Churches urged to challenge political and economic leaders ahead of COP26

By agency reporter
March 11, 2020

In a pivotal year for climate justice, churches have been urged to challenge economic and political assumptions and to become agents for change in addressing the climate emergency.

Delegates at a conference organised by four Christian denominations heard that redesigning the economy to work for the well-being of people and planet is vital if climate change is to be taken seriously.   At this crucial time, churches are urged to call politicians to account through face-to-face dialogue and join with others to be the engines driving change.

The Joint Public Issues Team welcomed over 300 delegates to its national conference in Derby on Saturday 7 March 2020. The theme of ‘Renewal and Rebellion: Faith, Economy and Climate’ brought together leading politicians and economists, theologians and practitioners to start conversations and inspire people of faith into action.

The Joint Public Issues Team (JPIT) is the group which draws the Methodist Church, United Reformed Church (URC), Church of Scotland and Baptist Union together to work on issues of peace and justice.

Keynote speakers at the conference included the Shadow Secretary of State for International Development and Shadow Minister for Climate Change, Barry Gardiner MP, Katherine Trebeck of the Wellbeing Economy Alliance, Professor Anthony Reddie, Director of the Oxford Centre for Religion and Culture, Christine Allen, Director of CAFOD, and Ross Greer MSP.

A panel of young climate activists included Isaac Harvey, a filmmaker who created a film urging the URC to divest from fossil fuels – a policy which was approved nationally in 2019; Ali Greaves, a paediatric nurse who represented the UK at the UN Winter Youth Conference and the Eurocities 2018 Conference; and Aaron Smith, a campaigner with the UK Student Climate Network.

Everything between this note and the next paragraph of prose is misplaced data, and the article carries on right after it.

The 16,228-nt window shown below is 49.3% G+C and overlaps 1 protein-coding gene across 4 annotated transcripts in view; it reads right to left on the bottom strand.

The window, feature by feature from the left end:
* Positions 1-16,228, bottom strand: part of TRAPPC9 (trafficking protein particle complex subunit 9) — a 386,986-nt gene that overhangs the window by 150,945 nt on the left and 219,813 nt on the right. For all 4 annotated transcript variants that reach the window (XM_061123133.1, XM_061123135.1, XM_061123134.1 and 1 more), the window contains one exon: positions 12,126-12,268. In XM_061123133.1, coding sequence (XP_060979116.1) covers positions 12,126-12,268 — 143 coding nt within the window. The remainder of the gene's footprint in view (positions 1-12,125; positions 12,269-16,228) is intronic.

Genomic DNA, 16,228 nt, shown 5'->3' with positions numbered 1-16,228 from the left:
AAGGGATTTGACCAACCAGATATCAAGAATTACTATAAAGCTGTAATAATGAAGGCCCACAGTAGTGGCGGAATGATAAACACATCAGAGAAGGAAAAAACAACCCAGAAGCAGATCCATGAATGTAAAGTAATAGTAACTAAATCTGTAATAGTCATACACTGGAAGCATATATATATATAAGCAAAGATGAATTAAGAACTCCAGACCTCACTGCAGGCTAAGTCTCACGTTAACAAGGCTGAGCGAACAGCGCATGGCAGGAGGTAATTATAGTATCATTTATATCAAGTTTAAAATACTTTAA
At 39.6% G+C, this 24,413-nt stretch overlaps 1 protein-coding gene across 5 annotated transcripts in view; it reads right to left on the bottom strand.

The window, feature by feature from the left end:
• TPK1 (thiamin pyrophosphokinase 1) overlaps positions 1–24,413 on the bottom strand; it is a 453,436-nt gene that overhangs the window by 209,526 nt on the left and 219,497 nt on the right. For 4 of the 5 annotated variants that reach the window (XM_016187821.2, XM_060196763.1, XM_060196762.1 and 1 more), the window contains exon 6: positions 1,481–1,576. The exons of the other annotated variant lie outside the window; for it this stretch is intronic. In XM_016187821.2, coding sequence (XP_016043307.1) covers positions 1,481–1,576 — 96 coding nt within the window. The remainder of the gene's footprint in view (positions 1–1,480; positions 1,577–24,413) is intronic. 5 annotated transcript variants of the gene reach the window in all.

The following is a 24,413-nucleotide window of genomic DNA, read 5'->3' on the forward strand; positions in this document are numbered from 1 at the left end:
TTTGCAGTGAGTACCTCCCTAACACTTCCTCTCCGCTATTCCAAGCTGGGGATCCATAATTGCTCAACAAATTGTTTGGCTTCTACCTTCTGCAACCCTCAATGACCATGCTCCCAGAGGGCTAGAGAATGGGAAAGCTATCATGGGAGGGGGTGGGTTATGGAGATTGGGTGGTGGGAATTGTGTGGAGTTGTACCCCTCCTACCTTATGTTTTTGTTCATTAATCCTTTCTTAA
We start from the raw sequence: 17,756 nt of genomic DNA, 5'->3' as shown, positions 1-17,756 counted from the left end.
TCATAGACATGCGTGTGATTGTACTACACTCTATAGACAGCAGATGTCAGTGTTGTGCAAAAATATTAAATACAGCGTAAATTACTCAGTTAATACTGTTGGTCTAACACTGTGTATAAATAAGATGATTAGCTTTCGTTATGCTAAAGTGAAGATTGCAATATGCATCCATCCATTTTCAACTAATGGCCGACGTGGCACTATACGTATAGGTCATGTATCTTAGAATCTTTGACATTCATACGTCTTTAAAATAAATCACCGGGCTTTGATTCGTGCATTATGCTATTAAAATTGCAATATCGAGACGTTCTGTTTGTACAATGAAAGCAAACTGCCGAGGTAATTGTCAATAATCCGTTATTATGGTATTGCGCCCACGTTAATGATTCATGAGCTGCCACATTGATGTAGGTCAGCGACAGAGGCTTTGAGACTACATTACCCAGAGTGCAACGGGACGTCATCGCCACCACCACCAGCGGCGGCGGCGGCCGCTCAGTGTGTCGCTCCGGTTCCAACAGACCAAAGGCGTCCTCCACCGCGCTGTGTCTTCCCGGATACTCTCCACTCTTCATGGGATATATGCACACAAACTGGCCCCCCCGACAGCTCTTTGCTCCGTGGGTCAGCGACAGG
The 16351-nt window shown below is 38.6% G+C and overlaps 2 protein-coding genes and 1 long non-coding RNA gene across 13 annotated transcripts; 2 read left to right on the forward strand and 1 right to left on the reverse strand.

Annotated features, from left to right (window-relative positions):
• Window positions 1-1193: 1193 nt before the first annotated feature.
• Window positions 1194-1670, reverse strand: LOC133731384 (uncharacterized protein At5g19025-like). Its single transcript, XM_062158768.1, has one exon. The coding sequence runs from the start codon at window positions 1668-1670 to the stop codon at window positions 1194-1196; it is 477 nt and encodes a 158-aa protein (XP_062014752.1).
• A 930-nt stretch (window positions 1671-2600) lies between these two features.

Speaking of the political situation in the UK, Barry Gardiner said: “The listening is being done to too few people: it isn’t to the poor or the marginalised; it is to the corporate powers.” He said that there is, “deep pain in our society and we need to be listening to those people. That is what made me a Christian, it is what inspired me. It is to understand that God is on the side of the poor and the marginalised.”

On caring for the environment, Anthony Reddie said “It is to our eternal shame that the Church has not been at the forefront of this.” He said, care for the environment is at the core of the Gospel: “we have sadly been too much embedded within empire, and therefore we have helped to exploit the very thing that God has given us.”

Katherine Trebeck, a political economist, said: “The sooner we start aligning our economic policy regime with building the conditions of well-being - relationships, healthy natural environment, fairness, dignity - then we will start to transform the economy.”

Younger panellists spoke about the need for intergenerational justice. Aaron Smith from the UK Student Climate Network, said: “How can you as older generations tell me that my future is not as important as short term financial interests?”

The conference included poetry written for the event from the JPIT poet in residence, the Rev Lucy Berry, glass installations by glass artist the Rev Michaela Youngson and visual minutes by Sara Parratt-Halbert.

Michaela Youngson, said: “We need to find every means we can to communicate the message that human beings are damaging the planet, our home. Art is one of the ways we can get the message across, before it is too late. Glass and wood are renewable resources and, like God’s creation, can be incredibly strong or fragile and vulnerable.

“These two art pieces, ‘Acts of Uncreation’ and ‘The Leaves of the Trees are for the Healing of the Nations’ represent the twin themes of the JPIT Conference, ‘Rebellion and Renewal’. It was a joy to work on them during my sabbatical.”

Rachel Lampard, JPIT Team Leader, said: “The conference was about finding creative ways to respond to our calling to be disciples of Christ, by speaking truth to power and exploring how our own power might be used for the common good.

“I felt that there was a real energy created and look forward to supporting churches as they respond in this pivotal year.”

* The conference was live streamed on Facebook and is available to watch again here

* The Methodist Church https://www.methodist.org.uk/

[Ekk/6]

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